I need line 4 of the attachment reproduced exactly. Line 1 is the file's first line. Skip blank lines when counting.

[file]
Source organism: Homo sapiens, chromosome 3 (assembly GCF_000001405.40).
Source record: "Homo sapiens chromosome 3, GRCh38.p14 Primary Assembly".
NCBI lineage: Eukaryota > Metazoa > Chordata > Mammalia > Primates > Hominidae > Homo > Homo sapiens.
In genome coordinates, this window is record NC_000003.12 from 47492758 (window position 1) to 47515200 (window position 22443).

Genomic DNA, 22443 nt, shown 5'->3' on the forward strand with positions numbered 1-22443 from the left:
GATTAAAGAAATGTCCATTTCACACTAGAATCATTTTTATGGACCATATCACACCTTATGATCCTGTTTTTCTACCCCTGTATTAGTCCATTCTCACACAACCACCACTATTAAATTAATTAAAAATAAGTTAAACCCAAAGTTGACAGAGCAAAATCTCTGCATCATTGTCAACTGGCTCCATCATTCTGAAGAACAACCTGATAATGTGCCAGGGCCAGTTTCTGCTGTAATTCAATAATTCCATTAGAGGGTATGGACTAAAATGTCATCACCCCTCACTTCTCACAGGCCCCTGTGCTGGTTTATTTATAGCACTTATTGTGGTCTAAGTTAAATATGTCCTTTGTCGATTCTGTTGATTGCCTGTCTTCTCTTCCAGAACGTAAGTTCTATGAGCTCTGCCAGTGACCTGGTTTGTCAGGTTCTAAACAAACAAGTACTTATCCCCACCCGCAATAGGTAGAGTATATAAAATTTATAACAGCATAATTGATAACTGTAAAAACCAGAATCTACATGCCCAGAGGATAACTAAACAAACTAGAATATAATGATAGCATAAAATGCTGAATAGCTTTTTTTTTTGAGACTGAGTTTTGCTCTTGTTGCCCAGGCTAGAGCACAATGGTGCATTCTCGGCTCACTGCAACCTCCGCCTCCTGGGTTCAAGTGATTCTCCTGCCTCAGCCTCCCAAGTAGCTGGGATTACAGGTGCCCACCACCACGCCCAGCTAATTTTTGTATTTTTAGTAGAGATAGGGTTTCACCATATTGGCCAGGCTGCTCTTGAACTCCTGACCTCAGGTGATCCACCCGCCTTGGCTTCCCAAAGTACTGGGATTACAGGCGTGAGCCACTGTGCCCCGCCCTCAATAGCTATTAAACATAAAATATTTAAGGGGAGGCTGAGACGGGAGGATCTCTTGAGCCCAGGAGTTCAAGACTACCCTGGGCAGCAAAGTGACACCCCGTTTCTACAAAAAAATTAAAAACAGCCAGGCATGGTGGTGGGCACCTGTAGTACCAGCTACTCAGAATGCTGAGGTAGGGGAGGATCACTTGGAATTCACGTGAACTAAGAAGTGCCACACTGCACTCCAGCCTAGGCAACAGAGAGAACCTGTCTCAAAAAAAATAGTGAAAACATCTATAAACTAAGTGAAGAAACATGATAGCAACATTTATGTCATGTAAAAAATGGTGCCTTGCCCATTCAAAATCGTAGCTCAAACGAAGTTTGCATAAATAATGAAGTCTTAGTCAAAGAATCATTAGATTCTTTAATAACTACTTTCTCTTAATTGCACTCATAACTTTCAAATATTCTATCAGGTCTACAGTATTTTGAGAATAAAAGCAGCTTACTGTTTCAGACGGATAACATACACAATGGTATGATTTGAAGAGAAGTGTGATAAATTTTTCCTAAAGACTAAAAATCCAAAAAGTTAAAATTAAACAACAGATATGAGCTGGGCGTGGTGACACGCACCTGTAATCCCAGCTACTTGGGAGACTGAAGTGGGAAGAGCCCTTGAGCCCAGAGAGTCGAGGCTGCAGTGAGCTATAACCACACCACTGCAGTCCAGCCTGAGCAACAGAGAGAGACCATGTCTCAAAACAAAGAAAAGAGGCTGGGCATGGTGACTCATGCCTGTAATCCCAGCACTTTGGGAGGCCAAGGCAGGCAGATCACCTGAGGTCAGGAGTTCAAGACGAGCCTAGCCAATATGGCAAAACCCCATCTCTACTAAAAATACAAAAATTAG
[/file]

In genome coordinates, this window is record NC_000003.12 from 47492758 (window position 1) to 47515200 (window position 22443).